8 Buyers, 1 Store, 8000 Wines

Friday, January 23, 2015

On 3:07 PM by 67wine@gmail.com in , , , , ,    No comments

The moment I heard about George A. Dickel’s fantastic “Claim Your Cask” program—which lets whiskey fanatics sample the contents of specially selected aged barrels and choose their own to be hand bottled—I knew I had to get involved. Interest in American whiskies is at an all-time high, and Tennessee whiskey, such as that made by Dickel, is a true American classic: corn based, charcoal filtered, and aged in new American white oak barrels, with just a touch of char.

Here’s how it works: The folks at Dickel choose a selection of single barrel whiskies, each aged at least 9 years in their rickhouses in Cascade Hollow, Tennessee. Dickel has its own “mashbill,” or recipe, for these whiskies: 84 percent corn, 8 percent rye, and 8 percent malted barley, for a little sweetness. The whiskies come in at about 103 proof. We were sent samples from 3 barrels, with directions for choosing the one we liked best. But here’s the catch: It’s really, really hard to choose just one. So we opted to go for two, with slightly different taste profiles to appeal to the range of whiskey lovers that we have among our clientele.

There was no way I was doing this all by myself, so I called upon my good friend and bourbon aficionado Louis Morin, whose comprehensive knowledge of American whiskey, plus his willingness to taste as many as necessary to get it right, made him the perfect partner in this enterprise. I eventually chose a whiskey that had that classic Tennessee profile: rich and smooth with flavors of vanilla and caramel. Louis went for a slightly more sophisticated palate—a touch more astringency and a little smokiness.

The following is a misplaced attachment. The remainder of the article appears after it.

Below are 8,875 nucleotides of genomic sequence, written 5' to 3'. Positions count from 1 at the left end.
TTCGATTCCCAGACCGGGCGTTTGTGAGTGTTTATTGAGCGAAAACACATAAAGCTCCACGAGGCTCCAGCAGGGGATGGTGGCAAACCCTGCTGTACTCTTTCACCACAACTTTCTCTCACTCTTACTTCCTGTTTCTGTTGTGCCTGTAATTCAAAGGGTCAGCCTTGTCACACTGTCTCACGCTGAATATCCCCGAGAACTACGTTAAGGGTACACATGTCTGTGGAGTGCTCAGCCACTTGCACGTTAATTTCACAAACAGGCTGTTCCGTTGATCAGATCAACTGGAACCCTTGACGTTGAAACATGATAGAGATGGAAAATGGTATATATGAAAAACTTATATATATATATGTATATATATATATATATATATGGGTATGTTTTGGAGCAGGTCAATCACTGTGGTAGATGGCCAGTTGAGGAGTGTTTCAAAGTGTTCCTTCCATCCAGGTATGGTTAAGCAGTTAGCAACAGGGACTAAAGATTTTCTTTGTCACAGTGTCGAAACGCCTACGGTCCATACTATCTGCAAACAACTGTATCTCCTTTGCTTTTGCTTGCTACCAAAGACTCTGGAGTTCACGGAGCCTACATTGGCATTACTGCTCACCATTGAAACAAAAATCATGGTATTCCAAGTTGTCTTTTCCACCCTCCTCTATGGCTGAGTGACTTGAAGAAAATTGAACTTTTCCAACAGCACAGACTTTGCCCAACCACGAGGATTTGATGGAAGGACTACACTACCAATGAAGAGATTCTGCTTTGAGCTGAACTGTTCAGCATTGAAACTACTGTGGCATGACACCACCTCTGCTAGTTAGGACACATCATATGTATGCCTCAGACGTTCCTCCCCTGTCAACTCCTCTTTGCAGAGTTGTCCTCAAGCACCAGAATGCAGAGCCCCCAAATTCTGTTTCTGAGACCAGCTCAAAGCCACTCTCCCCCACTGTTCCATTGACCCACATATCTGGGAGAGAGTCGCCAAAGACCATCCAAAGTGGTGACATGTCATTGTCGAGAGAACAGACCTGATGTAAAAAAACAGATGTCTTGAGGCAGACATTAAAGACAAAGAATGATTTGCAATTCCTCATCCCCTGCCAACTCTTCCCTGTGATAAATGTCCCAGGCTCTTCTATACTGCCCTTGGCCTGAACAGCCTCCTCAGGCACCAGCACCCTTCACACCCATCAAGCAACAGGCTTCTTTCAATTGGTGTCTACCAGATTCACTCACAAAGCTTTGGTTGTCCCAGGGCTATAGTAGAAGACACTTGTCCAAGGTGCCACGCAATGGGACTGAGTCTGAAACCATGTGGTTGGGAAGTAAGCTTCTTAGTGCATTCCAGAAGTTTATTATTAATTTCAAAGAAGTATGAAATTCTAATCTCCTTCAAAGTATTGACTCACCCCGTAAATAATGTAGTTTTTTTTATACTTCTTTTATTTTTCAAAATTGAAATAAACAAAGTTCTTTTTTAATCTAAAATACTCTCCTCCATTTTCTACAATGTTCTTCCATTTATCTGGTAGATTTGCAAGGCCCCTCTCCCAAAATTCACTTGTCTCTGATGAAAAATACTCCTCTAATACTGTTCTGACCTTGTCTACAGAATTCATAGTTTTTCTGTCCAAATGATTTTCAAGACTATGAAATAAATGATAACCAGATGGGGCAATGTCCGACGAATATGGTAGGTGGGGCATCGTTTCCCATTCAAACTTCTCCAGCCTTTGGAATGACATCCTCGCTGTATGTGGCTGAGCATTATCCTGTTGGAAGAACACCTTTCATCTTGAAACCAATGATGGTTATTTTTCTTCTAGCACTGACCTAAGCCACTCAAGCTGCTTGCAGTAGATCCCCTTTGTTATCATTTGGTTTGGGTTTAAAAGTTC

We finally agreed on two barrels. The first we released on Mardis Gras 2015. It is supple and smooth, with great enticing aromas of praline, butterscotch and stone fruit. The texture is round and full-bodied. And it shows a very long finish. Both of the actual barrels decorate the store, so be sure to look for them next time you are in.

—Oscar Garcia

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